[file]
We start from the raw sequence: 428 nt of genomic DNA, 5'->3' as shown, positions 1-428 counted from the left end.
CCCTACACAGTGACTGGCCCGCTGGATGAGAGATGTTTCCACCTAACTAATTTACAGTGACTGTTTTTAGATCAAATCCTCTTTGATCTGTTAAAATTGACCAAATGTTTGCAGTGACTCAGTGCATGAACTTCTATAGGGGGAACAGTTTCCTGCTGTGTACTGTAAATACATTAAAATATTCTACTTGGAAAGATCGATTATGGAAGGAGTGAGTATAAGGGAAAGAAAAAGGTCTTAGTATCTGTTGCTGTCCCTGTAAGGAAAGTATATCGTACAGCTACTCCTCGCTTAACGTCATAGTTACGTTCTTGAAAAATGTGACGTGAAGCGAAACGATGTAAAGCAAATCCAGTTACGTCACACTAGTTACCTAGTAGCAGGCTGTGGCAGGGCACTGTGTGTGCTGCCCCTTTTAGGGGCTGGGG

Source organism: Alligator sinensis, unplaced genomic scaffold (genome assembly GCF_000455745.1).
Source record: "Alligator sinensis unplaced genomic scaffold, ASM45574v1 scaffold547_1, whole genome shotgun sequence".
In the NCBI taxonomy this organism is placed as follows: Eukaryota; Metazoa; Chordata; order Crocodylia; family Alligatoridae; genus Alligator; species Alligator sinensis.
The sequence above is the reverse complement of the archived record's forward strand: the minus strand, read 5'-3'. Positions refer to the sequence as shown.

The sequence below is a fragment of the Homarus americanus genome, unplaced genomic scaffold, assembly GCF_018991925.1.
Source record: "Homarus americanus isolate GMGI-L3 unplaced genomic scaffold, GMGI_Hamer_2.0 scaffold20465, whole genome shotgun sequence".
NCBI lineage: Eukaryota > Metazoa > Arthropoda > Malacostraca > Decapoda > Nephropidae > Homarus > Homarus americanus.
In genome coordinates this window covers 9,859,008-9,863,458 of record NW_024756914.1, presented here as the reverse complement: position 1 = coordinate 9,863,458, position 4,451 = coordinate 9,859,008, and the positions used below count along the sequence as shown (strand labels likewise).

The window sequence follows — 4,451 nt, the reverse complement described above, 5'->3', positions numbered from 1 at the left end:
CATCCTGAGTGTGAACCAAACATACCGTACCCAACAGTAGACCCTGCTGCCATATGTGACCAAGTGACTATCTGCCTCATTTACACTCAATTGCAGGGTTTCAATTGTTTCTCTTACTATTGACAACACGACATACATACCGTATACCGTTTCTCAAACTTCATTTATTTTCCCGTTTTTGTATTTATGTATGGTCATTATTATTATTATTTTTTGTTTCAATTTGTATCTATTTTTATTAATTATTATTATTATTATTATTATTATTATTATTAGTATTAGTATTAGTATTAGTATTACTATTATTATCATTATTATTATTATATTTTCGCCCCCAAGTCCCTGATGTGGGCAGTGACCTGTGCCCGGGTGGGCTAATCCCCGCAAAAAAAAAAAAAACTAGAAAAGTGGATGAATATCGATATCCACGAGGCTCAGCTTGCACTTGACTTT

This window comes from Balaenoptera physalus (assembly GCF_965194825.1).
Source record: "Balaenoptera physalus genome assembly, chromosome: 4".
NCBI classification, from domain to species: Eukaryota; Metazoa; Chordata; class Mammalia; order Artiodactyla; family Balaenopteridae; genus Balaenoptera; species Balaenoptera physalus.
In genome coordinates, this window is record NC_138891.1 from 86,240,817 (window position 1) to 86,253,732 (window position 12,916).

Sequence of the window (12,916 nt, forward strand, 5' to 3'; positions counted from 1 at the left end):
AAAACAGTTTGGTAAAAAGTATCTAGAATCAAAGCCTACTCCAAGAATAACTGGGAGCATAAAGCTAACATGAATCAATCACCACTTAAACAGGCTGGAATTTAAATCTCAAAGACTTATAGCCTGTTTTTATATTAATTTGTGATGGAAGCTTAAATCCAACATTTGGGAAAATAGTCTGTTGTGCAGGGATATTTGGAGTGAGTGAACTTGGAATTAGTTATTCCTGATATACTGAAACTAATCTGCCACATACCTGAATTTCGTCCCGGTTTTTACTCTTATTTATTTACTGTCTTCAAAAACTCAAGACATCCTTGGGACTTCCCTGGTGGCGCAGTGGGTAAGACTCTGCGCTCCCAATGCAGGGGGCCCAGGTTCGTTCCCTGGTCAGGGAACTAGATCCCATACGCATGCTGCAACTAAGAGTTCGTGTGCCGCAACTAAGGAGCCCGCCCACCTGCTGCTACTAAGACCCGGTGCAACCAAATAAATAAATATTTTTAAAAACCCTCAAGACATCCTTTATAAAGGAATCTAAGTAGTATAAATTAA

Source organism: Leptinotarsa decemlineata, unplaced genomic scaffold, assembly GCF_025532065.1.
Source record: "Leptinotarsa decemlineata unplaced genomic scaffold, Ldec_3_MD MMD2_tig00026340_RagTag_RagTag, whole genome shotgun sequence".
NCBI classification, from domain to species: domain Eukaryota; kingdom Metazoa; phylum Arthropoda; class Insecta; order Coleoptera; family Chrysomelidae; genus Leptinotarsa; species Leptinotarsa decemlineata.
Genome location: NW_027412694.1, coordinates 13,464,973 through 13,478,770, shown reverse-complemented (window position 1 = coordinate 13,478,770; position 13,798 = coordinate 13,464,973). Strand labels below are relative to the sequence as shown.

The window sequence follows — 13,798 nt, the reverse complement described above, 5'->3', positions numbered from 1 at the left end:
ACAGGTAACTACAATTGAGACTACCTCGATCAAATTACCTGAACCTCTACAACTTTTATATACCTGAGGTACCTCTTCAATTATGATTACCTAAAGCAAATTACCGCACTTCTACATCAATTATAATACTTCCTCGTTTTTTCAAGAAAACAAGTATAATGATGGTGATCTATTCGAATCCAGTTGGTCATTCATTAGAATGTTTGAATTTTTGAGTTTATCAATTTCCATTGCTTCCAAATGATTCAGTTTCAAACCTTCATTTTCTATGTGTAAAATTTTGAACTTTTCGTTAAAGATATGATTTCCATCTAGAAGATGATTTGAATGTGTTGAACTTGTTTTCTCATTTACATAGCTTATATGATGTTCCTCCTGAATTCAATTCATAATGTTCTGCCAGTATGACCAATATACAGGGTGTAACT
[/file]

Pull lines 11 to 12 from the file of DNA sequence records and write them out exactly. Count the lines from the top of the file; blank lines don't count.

The window sequence follows — 4,451 nt, the reverse complement described above, 5'->3', positions numbered from 1 at the left end:
CATCCTGAGTGTGAACCAAACATACCGTACCCAACAGTAGACCCTGCTGCCATATGTGACCAAGTGACTATCTGCCTCATTTACACTCAATTGCAGGGTTTCAATTGTTTCTCTTACTATTGACAACACGACATACATACCGTATACCGTTTCTCAAACTTCATTTATTTTCCCGTTTTTGTATTTATGTATGGTCATTATTATTATTATTTTTTGTTTCAATTTGTATCTATTTTTATTAATTATTATTATTATTATTATTATTATTATTATTAGTATTAGTATTAGTATTAGTATTACTATTATTATCATTATTATTATTATATTTTCGCCCCCAAGTCCCTGATGTGGGCAGTGACCTGTGCCCGGGTGGGCTAATCCCCGCAAAAAAAAAAAAAACTAGAAAAGTGGATGAATATCGATATCCACGAGGCTCAGCTTGCACTTGACTTT